clock menu more-arrow no yes

Filed under:

2021-22 Marquette Men’s Basketball Player Preview: #5 Greg Elliott

And now we talk about everyone’s favorite fifth year Golden Eagle.

COLLEGE BASKETBALL: FEB 14 Marquette at Seton Hall Photo by Rich Graessle/Icon Sportswire via Getty Images

The 2021-22 college basketball season is right around the corner, so let’s get into the Marquette Golden Eagles basketball roster and take a look at what to expect from each player this season. We’ll be going through the players one by one: First MU’s freshmen in alphabetical order, then the two underclassmen transfers, then the two super-seniors on their extra year of eligibility, and then finally the three returning players, going in order of average minutes per game last season from lowest to highest.

We’re going to organize our thoughts about the upcoming season as it relates to each player into categories, as we always do:

  • Reasonable Expectations
  • Why You Should Get Excited
  • Potential Pitfalls

With that out of the way, it’s time to talk about the longest tenured Golden Eagle on the roster.......

Greg Elliott

Redshirt Senior - #5 - Guard - 6’3” - 180 pounds - Detroit, Michigan

A brief recap on Greg Elliott’s time in Milwaukee:

  • Year 1, played in every game with a brace on his wrist that essentially limited to dribbling with one hand
  • Year 2, re-injured the hand, needed surgery, redshirted
  • Year 3, wrecked his ankle in June, had surgery, recovered, reinjured the ankle in January, missed six games, had the season ended by the pandemic
  • Year 4, played in every game during a pandemic, forced to experience a Marquette coach going through his second losing season for the first time since Bob Dukiet did it back-to-back in 1988-89, stuck around after the coaching change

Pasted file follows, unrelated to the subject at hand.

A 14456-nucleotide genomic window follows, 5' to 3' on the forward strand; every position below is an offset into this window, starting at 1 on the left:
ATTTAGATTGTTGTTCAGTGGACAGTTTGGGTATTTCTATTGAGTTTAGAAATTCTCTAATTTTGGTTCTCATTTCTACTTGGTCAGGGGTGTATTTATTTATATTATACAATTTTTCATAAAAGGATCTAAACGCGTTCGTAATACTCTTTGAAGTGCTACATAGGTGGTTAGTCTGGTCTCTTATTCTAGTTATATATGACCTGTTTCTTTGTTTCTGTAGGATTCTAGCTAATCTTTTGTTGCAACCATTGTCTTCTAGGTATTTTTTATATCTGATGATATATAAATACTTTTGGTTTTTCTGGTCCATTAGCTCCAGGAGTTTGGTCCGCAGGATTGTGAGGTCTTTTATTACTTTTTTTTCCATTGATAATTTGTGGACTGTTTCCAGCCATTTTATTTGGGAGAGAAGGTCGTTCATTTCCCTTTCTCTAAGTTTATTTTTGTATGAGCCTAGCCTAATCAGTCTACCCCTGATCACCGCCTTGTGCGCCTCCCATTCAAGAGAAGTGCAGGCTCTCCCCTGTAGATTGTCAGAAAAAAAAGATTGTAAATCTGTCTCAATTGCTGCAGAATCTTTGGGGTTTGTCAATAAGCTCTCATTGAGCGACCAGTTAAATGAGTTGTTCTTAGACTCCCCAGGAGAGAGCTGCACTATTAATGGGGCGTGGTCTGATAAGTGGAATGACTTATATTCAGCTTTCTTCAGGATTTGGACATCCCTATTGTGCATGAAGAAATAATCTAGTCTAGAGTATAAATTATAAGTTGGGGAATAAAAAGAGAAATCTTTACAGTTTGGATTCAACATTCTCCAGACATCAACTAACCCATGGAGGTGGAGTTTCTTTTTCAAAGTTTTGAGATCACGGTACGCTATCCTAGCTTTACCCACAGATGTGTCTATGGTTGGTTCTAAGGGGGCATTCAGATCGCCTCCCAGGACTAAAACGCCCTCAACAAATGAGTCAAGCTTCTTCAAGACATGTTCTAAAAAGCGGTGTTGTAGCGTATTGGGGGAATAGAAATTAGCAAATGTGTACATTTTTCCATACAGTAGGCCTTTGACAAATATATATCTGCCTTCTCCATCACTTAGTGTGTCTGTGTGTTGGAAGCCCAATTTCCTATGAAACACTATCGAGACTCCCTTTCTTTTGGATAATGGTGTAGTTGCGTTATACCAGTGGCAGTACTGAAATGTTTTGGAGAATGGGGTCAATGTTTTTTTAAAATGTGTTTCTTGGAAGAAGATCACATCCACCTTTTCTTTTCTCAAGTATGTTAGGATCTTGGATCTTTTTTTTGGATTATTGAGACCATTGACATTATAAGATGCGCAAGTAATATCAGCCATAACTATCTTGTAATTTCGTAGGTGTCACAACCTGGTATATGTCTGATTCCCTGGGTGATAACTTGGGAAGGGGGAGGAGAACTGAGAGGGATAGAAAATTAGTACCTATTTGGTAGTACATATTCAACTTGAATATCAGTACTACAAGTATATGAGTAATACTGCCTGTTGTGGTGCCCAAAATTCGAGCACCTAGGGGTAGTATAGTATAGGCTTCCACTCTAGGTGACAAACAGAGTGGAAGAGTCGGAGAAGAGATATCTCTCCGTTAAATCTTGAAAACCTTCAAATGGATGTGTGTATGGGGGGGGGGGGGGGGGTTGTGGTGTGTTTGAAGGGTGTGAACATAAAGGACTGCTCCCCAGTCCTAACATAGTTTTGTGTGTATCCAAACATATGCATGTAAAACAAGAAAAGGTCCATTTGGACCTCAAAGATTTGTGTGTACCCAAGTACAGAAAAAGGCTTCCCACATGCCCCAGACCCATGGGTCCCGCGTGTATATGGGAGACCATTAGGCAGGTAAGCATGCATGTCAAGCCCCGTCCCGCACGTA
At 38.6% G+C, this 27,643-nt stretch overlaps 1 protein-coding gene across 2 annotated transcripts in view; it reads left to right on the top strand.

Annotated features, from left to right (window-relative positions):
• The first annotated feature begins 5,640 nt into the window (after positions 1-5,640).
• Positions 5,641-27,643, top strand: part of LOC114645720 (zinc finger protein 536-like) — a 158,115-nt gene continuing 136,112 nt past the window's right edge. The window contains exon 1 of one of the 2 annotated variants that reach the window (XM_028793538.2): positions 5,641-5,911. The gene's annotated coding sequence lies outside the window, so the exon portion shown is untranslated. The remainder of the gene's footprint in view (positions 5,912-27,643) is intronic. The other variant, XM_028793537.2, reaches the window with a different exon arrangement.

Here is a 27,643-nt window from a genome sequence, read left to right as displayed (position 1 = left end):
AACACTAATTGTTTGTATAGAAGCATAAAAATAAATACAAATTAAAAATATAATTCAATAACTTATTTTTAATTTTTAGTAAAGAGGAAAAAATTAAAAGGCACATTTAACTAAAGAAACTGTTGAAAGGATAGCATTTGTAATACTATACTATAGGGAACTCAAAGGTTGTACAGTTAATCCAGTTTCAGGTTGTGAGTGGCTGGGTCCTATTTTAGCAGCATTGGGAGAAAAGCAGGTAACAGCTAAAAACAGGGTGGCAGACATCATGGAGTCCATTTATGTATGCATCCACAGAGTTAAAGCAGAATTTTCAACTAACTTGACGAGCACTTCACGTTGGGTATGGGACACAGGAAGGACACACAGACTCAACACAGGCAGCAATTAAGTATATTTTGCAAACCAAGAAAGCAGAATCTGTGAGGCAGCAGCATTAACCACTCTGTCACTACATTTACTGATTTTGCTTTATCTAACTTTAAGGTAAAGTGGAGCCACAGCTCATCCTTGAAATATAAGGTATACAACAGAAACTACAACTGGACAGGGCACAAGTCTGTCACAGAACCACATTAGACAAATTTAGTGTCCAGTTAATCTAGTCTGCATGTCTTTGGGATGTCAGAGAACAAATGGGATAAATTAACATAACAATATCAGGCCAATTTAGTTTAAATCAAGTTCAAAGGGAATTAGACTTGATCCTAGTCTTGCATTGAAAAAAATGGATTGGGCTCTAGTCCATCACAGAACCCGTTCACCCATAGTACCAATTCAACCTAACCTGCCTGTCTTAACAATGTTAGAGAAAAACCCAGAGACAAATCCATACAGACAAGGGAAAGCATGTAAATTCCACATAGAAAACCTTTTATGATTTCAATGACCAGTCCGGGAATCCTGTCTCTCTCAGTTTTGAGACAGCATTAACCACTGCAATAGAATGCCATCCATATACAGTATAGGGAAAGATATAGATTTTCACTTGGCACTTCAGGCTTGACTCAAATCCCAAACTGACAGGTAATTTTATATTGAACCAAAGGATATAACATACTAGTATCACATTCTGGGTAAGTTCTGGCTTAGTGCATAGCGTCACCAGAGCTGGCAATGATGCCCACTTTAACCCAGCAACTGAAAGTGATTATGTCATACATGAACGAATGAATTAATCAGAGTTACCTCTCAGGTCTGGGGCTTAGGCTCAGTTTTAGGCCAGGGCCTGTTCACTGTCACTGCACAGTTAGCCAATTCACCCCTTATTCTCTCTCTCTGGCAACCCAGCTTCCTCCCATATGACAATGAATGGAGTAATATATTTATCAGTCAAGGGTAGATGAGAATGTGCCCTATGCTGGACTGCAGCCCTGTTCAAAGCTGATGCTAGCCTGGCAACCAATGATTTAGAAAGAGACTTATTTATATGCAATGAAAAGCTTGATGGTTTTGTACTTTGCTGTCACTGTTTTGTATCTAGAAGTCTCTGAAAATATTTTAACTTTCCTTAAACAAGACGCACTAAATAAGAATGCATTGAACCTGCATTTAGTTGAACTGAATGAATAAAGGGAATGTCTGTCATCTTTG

It’s been a ride and a half for the Michigan native, that’s for sure.

And now, he’s the elder statesman of the team. To be fair, this was always going to end up this way thanks to Elliott going into his fifth year thanks to the redshirt in 2018-19. He was always going to be sticking around a year longer than Jamal Cain and Theo John, the two guys who came into Marquette with him. But he wasn’t supposed to have 65 more games played for Marquette than the next most experienced guy on the roster. He wasn’t supposed to have nine more starts than the next guy. But here we are, with Greg Elliott helping Darryl Morsell and Kur Kuath settle in as seniors on this team. Here we are, with Greg Elliott being the guy that the freshmen and the transfers look to for insight about Marquette’s campus and Milwaukee in general.

Reasonable Expectations

Thanks to the coaching change, I’m not 100% sure exactly how Greg Elliott fits into this roster and scheme. That’s honestly good news after last season when we were treated to a 46% three-point shooter playing being lucky to play 20 minutes a night for much of the season. I talked about it Elliott’s review last season, but it certainly seemed like he was woefully misused or at the very least underused by last year’s staff.

This year can’t be worse than that. It would seem that Shaka Smart is going to rely on a system that requires a high level of physical conditioning from his players. With that said, they’re going to need breaks regularly, and that means pretty much anyone on the bench who can contribute is going to be asked to do something to help this team out. I don’t know if that means a starting role for Elliott (I would lean towards the answer on that being no) or if he’s going to be a super sub for any of the guard/wing spots in the lineup. We’ll have to wait and see how it works, but I’m not particularly worried about Elliott getting lost in the shuffle at the very least.

Last year, in what amounts to his only really healthy year of college hoops, Elliott went for 6.2 points and 1.6 rebounds per game in 18.1 minutes on average. He was an incredibly efficient player, ending up ranking #33 in the country and #2 in the Big East in three-point shooting percentage amongst qualifying players. His rebounding took a downturn from previous seasons, but I suspect that has more to do with the existence of Dawson Garcia and the ascension of Jamal Cain than it has to do with “Greg was suddenly bad at this.”